What The iPad Means For Digital Fiction

So you’ve probably heard about the iPad, and Apple’s latest plans for world domination. For the first time, however, we – we the small, rather obscure digital writer community(!) – are directly affected by the actions of what is probably the most influential tech company of the age. This is big. This is something worth thinking about. What does the iPad mean to the digital book world, and why should we care?

I think there are two things that we need to talk about. First, the Kindle is screwed. There has been some debate on Twitter as to why and how Apple compares with Ye Olde Amazon, and the biggest argument against the iPad is that it has a backlit screen, and backlit screens suck for reading.

Now this is true. Backlit screens do suck for reading, and I know this because I own a aluminium Macbook, and the screen is terrible when I’m doing work under sunlight. But I don’t think it matters. Isa asks: Why would anyone want to read on an iPad? and that is, I think, a rather valid question.

It is also the wrong kind of question to ask. The correct question people should be asking isn’t “why would anyone want to read on an iPad?” but rather “why wouldn’t they?” Isa’s question assumes that the majority of buyers would be logical book-nerds – comparing e-readers on metrics such as heft, size, and screen quality, but that’s the wrong way of looking at things.

The right way of framing the question is to begin asking: who’s likely to buy the Kindle? Who’s likely to buy the iPad? What kind of people are they, and how are they different?

The Kindle is for readers – book nerds, but of a particular, non-technophobic kind. People like you and I. The iPad, on the other hand, appeals to just about anyone: rich geeks, early-adopters, technophobic aunts, families who’d like a secondary computer, kids who want a gaming device, your uncle Harry who loves reading in the toilet … the list goes on and on.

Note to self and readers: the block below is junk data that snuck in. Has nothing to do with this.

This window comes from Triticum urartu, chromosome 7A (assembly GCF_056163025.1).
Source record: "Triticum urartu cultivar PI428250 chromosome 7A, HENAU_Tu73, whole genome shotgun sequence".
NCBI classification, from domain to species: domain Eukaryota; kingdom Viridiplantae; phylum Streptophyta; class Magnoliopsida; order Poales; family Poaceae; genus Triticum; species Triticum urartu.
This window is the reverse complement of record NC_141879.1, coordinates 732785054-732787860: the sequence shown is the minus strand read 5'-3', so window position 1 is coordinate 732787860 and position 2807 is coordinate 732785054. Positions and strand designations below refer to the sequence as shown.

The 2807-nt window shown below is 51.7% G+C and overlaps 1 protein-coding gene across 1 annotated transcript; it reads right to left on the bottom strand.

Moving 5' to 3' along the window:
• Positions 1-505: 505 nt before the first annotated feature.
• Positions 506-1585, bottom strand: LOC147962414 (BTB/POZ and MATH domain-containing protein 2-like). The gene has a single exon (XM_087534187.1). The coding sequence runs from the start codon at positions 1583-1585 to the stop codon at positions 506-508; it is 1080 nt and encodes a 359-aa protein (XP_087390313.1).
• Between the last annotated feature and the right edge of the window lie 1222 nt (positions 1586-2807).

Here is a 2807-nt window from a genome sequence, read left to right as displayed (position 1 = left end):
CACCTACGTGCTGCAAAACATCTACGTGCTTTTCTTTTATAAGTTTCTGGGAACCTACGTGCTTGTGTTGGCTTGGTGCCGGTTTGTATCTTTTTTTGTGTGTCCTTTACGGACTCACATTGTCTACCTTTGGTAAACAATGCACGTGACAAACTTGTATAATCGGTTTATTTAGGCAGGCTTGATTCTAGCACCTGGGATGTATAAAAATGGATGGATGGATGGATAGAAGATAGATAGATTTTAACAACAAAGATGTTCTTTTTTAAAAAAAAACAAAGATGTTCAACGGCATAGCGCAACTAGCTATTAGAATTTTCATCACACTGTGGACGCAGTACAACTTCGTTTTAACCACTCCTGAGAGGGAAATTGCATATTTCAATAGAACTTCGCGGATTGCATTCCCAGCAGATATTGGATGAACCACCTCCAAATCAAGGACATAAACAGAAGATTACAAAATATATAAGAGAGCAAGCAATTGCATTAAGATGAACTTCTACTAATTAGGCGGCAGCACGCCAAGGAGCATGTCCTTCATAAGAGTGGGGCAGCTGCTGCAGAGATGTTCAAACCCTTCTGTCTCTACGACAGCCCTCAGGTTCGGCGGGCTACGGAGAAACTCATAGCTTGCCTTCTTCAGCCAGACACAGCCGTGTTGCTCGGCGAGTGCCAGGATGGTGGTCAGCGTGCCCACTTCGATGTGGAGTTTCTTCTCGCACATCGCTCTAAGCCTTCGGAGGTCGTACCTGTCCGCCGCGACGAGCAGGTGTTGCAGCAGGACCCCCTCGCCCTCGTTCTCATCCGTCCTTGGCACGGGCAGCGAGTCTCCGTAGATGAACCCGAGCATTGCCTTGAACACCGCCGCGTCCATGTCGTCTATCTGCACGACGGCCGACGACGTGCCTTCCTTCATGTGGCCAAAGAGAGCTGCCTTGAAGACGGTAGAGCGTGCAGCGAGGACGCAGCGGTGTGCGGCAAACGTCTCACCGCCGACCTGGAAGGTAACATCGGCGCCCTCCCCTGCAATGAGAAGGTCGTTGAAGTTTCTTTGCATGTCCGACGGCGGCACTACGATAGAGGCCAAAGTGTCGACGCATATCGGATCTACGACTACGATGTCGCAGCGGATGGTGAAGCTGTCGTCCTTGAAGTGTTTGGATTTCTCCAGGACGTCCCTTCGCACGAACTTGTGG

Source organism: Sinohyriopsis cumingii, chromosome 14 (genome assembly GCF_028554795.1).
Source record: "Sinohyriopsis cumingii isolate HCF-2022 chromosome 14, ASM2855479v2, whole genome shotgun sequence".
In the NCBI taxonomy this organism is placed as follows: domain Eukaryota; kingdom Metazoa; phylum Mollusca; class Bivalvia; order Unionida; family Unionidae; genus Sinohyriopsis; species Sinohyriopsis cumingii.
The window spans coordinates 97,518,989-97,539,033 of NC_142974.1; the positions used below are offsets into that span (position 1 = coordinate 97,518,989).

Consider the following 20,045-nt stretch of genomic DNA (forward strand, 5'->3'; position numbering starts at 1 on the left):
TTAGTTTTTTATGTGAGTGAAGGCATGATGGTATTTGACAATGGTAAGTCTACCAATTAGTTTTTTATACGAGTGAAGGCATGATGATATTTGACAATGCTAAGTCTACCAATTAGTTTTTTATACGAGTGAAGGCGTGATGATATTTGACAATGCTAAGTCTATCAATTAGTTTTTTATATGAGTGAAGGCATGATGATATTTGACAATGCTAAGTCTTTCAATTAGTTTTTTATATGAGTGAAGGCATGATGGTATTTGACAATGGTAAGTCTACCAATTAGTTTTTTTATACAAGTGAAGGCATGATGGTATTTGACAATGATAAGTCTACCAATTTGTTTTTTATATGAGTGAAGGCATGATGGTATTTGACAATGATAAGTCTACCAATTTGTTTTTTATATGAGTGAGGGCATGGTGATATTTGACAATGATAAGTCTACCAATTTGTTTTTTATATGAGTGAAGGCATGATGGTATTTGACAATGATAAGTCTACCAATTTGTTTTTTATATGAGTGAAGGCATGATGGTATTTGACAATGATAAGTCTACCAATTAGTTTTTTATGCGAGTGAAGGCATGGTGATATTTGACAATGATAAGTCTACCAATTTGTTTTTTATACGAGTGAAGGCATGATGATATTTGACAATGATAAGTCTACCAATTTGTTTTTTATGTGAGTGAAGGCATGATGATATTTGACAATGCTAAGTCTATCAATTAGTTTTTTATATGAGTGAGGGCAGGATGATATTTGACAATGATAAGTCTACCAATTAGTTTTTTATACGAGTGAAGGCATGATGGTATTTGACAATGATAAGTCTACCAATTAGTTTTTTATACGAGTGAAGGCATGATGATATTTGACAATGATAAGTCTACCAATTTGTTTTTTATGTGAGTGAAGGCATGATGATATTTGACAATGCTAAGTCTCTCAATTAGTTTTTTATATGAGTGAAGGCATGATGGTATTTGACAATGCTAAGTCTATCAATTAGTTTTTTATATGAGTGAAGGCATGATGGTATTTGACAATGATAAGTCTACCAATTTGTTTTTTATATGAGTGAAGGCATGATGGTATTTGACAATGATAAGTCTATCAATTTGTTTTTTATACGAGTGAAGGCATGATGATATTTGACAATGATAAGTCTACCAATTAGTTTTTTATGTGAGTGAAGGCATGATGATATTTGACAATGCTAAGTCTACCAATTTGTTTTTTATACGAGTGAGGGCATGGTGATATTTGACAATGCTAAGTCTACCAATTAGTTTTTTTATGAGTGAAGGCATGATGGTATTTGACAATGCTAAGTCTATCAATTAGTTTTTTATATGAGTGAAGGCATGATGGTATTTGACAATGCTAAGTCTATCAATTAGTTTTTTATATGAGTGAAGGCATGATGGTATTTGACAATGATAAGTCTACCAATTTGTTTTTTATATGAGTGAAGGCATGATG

The iPad is a computer. The Kindle is an ebook reader. In this aspect, at least, the Kindle is outclassed. There are more people interested in buying the iPad than there are people interested in buying a Kindle.

And so the question isn’t – who wants to read on an iPad? – because that’s the wrong question to ask. The question you should be asking is rather – what, exactly, is going to prevent all these people from buying books and reading them? What’s going to prevent Johnny, say, whose parents buy him an iPad for Christmas to play games and surf the web on – and one day the new Harry Potter equivalent comes out – what’s going to prevent him from thinking: hey, the book’s cheaper on the iBook store, and I don’t have to go all the way downtown to buy it from a shop. What’s going to prevent Johnny from buying the book – literally flicking his thumb over a sheet of glass – and reading it on his iPad?

The answer? Nothing. Absolutely nothing. And the truth of the matter is that Johnny’s probably going to buy other books for his iPad, and spend ridiculous amounts of time arranging them on his virtual bookshelf, simply because it’s a) cheaper, b) quicker, and c) it’s all just a thumb flick away.

And so now here’s a related question: given the audience of these two devices, who do you think the content producers – the publishers – are more interested in going to? The Kindle? Or the platform that is the iPad? The answer to that, of course, lies in the number of potential readers, which is related to the number of current users, and I’m willing to bet that there are far more potential readers on the iPad than the Kindle ever would have, given a year or so.

It isn’t clear, however, how Amazon would react to this news. John Gruber predicts that Amazon would jettison its Kindle arm to sell content through the iPad, because Amazon is a content company first and a product company second (and Apple the reverse). I’m not sure if this would happen, because I can imagine Amazon’s fears of being locked into a single store, but regardless of how you look at it, the Kindle’s days are numbered.

There is one last thing we should know, and this affects us more directly than any of the above predictions. It is this: the iPad uses the ePub format. The ebook format wars are effectively over. We’ve got a winner, folks, and that winner is ePub. Plan for that, because things might get pretty heated, pretty fast.

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